I would like to reiterate that I am not affiliated with the Feminist Society and did not license my photographs to them, so they have no legal right to give you permission to use my work, whether in writing or otherwise.

Nevertheless, I've contacted Florence from FemSoc to find out how she got hold of my photos, and why she thought she could give permission for them to be published online. So I'll email the Telegraph again once I've heard something from her...or once my nerves get the best of me. It's really not fun suffering from anxiety and having to deal with something like this. Maybe I'll blog about that in future, who knows.

Right, I'm on trains today to get back to Bristol to hand in my coursework, so I'll be off now. Hopefully I'll hear something from FemSoc this evening!

Sunday, 5 January 2014

The plot thickens (UPDATE)

Edit: Update!
Hello again everyone,

Just thought I'd update you all on what happened with the whole Telegraph situation.

I got in touch with the article's author on Twitter:

She gave me her editor's email address and told me to contact her regarding my issue.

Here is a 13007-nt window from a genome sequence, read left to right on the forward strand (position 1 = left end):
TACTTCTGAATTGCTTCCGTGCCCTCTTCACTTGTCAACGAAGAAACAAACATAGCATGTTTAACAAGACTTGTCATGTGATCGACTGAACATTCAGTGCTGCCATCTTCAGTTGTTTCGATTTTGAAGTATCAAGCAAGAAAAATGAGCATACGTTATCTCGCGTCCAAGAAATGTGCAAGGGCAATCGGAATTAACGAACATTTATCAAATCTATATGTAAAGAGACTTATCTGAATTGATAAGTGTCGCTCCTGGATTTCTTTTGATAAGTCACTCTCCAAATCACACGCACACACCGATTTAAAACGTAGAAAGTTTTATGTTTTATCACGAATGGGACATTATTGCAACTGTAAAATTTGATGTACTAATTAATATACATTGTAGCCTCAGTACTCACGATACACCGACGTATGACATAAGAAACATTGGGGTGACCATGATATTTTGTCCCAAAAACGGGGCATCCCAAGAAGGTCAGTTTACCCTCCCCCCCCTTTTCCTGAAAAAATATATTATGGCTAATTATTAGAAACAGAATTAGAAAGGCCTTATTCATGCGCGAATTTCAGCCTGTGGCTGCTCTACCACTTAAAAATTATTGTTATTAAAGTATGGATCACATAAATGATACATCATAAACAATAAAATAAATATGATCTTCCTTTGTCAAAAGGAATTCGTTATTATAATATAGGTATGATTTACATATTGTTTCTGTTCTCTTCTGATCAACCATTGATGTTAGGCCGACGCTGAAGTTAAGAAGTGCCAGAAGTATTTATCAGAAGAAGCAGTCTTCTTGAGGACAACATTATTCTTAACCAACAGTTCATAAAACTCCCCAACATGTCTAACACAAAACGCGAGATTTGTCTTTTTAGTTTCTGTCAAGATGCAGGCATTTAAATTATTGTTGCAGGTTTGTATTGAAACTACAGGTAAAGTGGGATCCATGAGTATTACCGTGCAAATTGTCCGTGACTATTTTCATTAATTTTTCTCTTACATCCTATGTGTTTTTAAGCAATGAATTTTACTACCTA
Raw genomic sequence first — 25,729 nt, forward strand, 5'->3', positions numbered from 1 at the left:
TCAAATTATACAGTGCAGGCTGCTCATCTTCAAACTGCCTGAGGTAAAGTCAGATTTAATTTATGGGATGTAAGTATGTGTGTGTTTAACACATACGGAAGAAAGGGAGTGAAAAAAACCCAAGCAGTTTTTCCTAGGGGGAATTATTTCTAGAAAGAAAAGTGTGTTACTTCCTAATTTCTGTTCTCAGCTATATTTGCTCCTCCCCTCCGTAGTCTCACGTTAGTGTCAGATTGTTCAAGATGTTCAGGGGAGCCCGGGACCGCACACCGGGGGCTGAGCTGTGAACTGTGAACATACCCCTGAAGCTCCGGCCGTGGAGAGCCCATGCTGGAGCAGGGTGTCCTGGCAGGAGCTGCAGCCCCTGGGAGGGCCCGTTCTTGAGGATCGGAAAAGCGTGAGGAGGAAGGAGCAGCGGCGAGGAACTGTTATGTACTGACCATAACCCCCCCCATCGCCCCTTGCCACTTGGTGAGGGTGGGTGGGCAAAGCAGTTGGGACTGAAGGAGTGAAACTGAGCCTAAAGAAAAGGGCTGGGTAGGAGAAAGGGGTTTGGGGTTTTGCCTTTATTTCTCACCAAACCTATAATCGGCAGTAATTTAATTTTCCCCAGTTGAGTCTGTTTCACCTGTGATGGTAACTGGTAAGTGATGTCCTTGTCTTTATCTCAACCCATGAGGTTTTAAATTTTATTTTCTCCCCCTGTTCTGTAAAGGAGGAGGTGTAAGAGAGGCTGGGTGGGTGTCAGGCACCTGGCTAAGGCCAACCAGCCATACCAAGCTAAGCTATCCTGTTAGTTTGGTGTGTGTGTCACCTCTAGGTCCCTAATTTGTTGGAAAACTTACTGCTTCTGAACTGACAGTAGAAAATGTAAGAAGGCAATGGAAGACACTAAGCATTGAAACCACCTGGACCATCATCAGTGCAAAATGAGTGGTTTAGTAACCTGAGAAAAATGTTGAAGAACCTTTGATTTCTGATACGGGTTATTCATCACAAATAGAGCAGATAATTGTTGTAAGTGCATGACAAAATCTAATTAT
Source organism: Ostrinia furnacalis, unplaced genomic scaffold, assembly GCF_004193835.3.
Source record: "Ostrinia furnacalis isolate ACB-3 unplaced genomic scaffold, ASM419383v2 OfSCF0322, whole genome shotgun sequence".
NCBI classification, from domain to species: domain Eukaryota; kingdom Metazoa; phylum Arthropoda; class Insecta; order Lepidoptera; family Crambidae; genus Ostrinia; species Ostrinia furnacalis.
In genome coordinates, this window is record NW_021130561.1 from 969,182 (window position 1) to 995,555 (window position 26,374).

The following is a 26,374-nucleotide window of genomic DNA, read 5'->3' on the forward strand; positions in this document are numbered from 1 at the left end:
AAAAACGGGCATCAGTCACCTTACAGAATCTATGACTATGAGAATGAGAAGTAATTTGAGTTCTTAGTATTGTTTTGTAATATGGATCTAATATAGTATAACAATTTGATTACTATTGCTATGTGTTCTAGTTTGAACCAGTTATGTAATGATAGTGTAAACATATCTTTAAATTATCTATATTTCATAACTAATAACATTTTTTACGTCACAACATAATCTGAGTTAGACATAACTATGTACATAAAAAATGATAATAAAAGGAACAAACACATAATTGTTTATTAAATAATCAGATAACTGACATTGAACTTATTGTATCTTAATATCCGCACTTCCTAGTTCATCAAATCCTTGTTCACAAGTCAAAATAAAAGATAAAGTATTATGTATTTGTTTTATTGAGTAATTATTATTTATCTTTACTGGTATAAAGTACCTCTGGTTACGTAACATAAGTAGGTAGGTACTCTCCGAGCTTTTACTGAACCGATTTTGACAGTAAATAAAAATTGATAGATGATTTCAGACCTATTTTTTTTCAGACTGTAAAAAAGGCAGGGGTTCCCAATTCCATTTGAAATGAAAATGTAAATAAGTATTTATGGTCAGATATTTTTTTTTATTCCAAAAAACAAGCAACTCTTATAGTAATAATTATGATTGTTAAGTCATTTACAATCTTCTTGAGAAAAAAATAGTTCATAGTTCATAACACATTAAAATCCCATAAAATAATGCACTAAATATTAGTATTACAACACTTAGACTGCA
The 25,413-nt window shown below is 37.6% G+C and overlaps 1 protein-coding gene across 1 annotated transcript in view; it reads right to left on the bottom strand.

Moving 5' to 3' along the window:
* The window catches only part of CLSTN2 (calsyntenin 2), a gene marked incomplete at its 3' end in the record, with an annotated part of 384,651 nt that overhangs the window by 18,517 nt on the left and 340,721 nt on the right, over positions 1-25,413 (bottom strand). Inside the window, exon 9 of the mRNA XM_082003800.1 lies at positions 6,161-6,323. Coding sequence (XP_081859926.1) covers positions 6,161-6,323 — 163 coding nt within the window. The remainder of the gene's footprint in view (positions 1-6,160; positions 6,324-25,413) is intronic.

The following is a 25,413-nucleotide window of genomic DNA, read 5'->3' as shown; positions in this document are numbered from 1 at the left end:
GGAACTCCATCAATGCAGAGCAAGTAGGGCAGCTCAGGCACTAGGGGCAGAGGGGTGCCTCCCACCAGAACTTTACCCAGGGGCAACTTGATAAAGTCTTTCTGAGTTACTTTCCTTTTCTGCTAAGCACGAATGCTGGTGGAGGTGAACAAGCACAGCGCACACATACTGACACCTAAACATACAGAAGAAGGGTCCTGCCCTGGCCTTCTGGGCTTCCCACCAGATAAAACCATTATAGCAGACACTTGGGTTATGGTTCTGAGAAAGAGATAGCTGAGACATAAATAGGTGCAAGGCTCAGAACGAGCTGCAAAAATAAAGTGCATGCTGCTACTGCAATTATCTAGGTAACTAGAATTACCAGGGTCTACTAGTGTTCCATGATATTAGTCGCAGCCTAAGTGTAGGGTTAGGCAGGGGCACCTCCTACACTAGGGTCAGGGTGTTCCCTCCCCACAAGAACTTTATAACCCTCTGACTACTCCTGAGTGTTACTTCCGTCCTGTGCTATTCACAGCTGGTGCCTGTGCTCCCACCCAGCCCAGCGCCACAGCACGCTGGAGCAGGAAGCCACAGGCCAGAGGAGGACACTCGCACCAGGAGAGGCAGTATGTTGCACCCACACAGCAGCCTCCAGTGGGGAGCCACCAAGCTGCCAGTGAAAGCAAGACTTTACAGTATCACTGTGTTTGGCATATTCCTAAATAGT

So I copied the email I sent to the general Telegraph letters page and sent it over to Louisa Peacock, who replied pretty swiftly, on a Sunday as well, so many thanks for that!

Now this is where it gets weird - Emma Pearce was under the impression that she had permission to use the photograph in question. She corresponded with the University of Bristol Feminist Society (FemSoc), who told her:

"I have attached some photographs from the Bust A Myth campaign spoken about earlier. The Bristol University Feminist Society give the Daily Telegraph permission to publish these photographs.

"Rajitha Ratnam took the pictures, and her Flickr id is missionverdana."

I can understand that Emma and Louisa may have believed FemSoc owned the rights to the image - which is evident as Louisa said: